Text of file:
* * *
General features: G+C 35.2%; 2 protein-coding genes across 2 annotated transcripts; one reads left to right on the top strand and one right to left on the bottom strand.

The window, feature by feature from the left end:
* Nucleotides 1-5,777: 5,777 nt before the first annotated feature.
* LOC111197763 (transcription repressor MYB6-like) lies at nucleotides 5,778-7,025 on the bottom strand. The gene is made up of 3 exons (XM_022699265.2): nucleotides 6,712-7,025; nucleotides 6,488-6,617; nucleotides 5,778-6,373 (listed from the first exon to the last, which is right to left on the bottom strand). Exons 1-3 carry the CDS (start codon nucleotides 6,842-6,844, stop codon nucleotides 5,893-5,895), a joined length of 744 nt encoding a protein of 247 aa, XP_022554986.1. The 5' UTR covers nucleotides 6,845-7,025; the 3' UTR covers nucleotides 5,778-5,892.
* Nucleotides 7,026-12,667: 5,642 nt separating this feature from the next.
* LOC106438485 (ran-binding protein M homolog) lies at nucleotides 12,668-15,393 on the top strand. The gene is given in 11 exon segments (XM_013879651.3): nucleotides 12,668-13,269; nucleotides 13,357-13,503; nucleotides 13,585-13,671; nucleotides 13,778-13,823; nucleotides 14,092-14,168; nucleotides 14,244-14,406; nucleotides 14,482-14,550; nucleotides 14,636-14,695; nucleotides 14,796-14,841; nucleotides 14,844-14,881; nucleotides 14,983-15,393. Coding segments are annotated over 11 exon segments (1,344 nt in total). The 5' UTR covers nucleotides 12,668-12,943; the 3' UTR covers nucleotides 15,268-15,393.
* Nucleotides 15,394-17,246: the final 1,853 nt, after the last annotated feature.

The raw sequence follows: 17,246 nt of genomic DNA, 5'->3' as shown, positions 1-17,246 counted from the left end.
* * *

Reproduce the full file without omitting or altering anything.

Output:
General features: G+C 35.2%; 2 protein-coding genes across 2 annotated transcripts; one reads left to right on the top strand and one right to left on the bottom strand.

The window, feature by feature from the left end:
* Nucleotides 1-5,777: 5,777 nt before the first annotated feature.
* LOC111197763 (transcription repressor MYB6-like) lies at nucleotides 5,778-7,025 on the bottom strand. The gene is made up of 3 exons (XM_022699265.2): nucleotides 6,712-7,025; nucleotides 6,488-6,617; nucleotides 5,778-6,373 (listed from the first exon to the last, which is right to left on the bottom strand). Exons 1-3 carry the CDS (start codon nucleotides 6,842-6,844, stop codon nucleotides 5,893-5,895), a joined length of 744 nt encoding a protein of 247 aa, XP_022554986.1. The 5' UTR covers nucleotides 6,845-7,025; the 3' UTR covers nucleotides 5,778-5,892.
* Nucleotides 7,026-12,667: 5,642 nt separating this feature from the next.
* LOC106438485 (ran-binding protein M homolog) lies at nucleotides 12,668-15,393 on the top strand. The gene is given in 11 exon segments (XM_013879651.3): nucleotides 12,668-13,269; nucleotides 13,357-13,503; nucleotides 13,585-13,671; nucleotides 13,778-13,823; nucleotides 14,092-14,168; nucleotides 14,244-14,406; nucleotides 14,482-14,550; nucleotides 14,636-14,695; nucleotides 14,796-14,841; nucleotides 14,844-14,881; nucleotides 14,983-15,393. Coding segments are annotated over 11 exon segments (1,344 nt in total). The 5' UTR covers nucleotides 12,668-12,943; the 3' UTR covers nucleotides 15,268-15,393.
* Nucleotides 15,394-17,246: the final 1,853 nt, after the last annotated feature.

The raw sequence follows: 17,246 nt of genomic DNA, 5'->3' as shown, positions 1-17,246 counted from the left end.